Intel Will Open Foundries to ARM
SAN FRANCISCO—Intel has long been known for the chips that bear its branding, but at this year's Intel Developer Forum (IDF), the company announced plans to give other manufacturers a crack at more easily using Intel technology in their products–and taking a bolder stand against competing processes from Samsung and TSMC in the foundry space.
Through a new agreement between Intel Custom Foundry and ARM, Intel will provide 10nm physical IP as part of the ARM Artisan platform, thus making it the new de facto industry standard for physical IP and giving ARM's customers an additional choice when selecting a foundry for crafting 10nm-based products.
The ARM Artisan platform is based on current advanced ARM cores and Cortex-series processors, and includes high-performance and high-density logic libraries, memory compilers, and core-optimized (POP) IP for designing future ARM mobile cores.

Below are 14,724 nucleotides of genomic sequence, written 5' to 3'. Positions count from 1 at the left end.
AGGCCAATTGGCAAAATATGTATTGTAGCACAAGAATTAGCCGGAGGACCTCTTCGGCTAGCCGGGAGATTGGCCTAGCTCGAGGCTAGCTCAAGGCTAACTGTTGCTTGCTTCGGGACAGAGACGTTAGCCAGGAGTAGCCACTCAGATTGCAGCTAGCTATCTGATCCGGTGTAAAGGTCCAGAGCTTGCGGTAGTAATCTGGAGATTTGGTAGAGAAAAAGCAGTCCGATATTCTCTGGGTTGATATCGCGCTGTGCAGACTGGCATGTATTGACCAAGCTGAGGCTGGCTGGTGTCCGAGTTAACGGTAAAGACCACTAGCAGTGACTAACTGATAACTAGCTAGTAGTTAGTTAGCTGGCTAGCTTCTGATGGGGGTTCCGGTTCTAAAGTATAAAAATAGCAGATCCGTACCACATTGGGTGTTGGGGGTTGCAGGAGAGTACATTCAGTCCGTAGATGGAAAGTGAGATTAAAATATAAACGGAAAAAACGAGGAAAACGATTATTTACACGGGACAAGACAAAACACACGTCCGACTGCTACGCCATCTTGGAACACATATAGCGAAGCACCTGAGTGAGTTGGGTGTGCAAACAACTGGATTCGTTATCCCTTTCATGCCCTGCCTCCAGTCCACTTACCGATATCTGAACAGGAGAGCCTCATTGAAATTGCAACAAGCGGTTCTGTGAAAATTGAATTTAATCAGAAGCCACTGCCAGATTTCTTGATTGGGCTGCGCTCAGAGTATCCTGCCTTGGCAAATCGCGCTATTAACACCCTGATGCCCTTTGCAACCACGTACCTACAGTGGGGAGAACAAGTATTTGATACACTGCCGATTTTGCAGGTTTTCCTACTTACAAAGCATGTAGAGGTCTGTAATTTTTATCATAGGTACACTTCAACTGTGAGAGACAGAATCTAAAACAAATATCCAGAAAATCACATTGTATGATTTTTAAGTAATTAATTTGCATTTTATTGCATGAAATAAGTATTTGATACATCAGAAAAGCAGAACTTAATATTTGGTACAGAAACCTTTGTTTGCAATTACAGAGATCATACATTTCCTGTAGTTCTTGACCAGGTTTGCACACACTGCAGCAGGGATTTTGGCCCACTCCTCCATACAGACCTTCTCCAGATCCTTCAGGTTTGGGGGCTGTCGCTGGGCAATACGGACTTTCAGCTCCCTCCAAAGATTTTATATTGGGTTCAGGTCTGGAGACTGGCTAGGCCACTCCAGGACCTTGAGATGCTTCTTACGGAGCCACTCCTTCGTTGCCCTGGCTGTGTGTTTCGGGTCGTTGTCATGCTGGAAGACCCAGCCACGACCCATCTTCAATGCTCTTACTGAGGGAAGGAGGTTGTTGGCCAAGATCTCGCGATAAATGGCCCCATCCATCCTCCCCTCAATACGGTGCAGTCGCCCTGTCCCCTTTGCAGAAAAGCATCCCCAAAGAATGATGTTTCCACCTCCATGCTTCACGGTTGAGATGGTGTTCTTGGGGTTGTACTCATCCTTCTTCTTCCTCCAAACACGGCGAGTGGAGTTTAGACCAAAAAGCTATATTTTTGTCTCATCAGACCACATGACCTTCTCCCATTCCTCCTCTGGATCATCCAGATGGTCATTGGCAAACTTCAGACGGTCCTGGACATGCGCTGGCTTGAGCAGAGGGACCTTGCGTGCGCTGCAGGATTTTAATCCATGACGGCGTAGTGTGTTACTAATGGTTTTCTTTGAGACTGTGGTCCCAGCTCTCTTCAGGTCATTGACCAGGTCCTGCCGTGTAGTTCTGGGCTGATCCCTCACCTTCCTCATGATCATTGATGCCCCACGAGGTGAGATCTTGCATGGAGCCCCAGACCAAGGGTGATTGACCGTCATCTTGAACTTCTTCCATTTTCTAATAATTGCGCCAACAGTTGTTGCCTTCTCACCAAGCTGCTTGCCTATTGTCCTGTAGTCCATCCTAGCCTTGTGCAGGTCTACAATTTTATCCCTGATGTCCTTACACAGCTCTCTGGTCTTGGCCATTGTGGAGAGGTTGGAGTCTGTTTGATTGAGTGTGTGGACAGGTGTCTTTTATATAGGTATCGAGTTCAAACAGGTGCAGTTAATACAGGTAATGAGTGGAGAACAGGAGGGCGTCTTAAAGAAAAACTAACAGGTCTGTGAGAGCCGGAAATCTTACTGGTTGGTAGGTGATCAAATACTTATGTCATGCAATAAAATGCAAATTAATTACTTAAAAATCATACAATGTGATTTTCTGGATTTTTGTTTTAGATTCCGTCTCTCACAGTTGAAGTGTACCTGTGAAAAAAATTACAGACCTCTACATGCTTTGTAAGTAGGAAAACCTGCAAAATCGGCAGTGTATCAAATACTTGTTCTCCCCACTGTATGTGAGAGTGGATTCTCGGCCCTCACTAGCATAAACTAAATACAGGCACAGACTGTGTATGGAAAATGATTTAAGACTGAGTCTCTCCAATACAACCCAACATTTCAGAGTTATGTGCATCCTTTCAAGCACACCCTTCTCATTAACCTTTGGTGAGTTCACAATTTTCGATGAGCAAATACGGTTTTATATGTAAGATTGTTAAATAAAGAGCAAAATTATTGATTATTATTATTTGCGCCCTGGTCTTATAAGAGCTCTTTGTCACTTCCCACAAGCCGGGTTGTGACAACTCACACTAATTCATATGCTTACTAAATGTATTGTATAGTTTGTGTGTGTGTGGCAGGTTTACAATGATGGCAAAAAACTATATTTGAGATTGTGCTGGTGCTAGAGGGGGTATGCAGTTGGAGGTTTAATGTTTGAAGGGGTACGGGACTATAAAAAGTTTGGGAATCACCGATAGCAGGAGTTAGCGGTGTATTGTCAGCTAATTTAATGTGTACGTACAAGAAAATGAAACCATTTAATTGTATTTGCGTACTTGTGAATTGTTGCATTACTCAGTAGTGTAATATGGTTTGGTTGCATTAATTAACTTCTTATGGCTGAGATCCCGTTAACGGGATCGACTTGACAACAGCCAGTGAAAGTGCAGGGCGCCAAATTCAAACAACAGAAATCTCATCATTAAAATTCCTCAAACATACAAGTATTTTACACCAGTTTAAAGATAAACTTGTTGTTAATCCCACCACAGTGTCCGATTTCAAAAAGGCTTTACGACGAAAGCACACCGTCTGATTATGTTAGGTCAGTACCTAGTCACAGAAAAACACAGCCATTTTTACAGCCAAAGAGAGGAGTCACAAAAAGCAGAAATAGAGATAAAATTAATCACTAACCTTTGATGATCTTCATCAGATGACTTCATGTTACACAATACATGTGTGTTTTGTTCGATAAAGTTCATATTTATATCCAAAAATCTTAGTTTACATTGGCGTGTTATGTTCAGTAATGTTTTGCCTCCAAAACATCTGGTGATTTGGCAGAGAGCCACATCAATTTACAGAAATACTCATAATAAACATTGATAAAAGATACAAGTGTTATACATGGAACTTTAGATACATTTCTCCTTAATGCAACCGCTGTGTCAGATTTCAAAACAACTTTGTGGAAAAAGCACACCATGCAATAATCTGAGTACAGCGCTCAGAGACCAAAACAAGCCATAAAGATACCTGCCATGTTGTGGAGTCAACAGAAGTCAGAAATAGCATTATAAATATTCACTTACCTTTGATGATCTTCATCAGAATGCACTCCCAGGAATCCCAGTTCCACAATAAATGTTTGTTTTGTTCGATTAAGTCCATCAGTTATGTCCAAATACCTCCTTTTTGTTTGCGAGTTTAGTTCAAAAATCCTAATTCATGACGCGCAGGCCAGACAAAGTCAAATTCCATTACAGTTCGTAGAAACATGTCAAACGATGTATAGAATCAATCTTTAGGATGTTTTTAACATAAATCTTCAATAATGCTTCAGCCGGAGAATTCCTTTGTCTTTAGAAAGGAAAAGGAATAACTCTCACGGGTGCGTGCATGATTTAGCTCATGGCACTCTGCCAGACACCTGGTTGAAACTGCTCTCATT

"The value of POP technology for an ARM core on the Intel 10nm process is tremendous, as it will allow for quicker knowledge transfer, enabling customers to lower their risk in implementing the most advanced ARM cores on Intel's leading-edge process technology," ARM's Will Abbey wrote in a statement. Additionally, POP technology enables silicon partners to accelerate the implementation and tape-outs of their ARM-based designs.
"Having leading IP providers in our portfolio will accelerate ecosystem readiness while providing greater flexibility and time-to-market advantages to our customers," Zane Ball, vice president of Intel's Technology and Manufacturing Group and co-general manager of Intel Custom Foundry, wrote in a statement.
So far, Intel has only announced that LG is slated to produce a platform using the 10nm technology. But although few other details have yet been provided as to the nature of the Intel-ARM collaboration, this move is certain to increase and extend Intel's involvement in the mobile and Internet of Things (IoT) spaces, where it has had difficulty making an impact in recent years.
This article originally appeared on PCMag.com.